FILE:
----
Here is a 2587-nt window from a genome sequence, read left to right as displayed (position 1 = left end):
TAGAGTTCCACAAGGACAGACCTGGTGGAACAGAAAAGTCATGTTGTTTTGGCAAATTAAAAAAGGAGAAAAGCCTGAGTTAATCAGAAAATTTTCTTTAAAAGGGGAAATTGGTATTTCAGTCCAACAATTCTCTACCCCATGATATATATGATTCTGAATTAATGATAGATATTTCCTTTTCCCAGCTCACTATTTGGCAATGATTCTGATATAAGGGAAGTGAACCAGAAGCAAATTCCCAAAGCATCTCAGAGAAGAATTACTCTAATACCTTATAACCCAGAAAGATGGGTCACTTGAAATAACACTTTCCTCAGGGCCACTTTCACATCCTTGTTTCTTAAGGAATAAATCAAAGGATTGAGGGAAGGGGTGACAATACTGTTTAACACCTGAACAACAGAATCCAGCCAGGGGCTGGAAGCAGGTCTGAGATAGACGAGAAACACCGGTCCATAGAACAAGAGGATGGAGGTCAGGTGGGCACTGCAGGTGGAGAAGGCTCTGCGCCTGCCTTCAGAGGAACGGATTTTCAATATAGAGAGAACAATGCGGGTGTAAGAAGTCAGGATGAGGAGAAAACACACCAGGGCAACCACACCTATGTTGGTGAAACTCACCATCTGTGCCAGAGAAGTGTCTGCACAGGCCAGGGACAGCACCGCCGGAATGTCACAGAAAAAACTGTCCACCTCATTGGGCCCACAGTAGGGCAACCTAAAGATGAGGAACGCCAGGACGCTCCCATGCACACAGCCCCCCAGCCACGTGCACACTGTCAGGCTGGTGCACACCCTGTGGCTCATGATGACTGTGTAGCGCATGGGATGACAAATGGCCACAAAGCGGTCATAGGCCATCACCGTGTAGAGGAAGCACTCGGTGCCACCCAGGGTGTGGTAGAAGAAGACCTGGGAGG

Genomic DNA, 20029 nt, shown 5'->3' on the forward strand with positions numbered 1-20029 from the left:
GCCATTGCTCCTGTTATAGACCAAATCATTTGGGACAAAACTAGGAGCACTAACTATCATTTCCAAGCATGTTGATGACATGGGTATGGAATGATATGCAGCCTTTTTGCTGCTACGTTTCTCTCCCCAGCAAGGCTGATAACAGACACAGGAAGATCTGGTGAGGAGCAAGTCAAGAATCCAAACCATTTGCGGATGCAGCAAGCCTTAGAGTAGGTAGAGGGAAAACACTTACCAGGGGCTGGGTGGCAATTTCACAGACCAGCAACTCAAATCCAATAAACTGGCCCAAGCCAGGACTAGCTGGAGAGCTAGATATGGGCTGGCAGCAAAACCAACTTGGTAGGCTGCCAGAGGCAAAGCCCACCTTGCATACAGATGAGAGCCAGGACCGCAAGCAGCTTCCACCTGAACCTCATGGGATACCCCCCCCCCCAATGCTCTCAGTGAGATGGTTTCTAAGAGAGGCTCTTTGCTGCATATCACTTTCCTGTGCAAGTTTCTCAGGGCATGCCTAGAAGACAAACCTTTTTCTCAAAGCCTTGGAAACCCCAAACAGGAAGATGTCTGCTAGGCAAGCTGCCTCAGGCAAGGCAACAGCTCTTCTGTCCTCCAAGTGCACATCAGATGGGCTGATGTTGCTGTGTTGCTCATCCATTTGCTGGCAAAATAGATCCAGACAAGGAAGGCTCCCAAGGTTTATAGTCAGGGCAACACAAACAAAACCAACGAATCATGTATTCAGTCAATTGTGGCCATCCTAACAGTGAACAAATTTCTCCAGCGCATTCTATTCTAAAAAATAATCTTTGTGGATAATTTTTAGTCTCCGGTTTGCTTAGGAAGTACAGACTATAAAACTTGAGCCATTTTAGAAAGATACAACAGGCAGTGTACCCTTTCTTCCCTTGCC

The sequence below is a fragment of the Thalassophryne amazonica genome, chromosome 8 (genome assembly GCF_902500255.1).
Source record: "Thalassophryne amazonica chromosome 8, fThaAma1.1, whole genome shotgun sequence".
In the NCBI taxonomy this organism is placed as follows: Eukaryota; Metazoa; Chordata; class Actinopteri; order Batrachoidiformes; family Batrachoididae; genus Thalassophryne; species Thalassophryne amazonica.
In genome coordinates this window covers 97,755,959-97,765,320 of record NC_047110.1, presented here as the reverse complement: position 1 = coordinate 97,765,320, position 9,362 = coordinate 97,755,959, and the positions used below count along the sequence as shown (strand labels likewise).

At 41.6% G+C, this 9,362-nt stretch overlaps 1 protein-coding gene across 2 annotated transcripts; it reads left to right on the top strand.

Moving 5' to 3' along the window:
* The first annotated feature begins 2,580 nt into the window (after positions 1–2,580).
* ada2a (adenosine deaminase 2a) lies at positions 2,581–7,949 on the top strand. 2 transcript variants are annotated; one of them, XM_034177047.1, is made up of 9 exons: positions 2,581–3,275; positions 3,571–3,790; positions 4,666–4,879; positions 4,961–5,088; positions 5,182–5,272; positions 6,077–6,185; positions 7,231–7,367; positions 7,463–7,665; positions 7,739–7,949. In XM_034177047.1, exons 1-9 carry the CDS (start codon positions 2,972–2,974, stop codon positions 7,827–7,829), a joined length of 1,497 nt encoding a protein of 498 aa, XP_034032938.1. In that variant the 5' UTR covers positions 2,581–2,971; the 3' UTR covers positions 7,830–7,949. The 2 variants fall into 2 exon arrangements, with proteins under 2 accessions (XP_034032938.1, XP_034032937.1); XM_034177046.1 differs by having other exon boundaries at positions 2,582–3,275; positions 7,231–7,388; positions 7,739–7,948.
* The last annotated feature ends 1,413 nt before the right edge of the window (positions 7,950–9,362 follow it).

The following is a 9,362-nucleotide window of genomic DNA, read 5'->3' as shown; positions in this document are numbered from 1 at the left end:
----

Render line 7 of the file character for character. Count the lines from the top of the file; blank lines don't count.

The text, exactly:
In the NCBI taxonomy this organism is placed as follows: Eukaryota; Metazoa; Chordata; class Actinopteri; order Batrachoidiformes; family Batrachoididae; genus Thalassophryne; species Thalassophryne amazonica.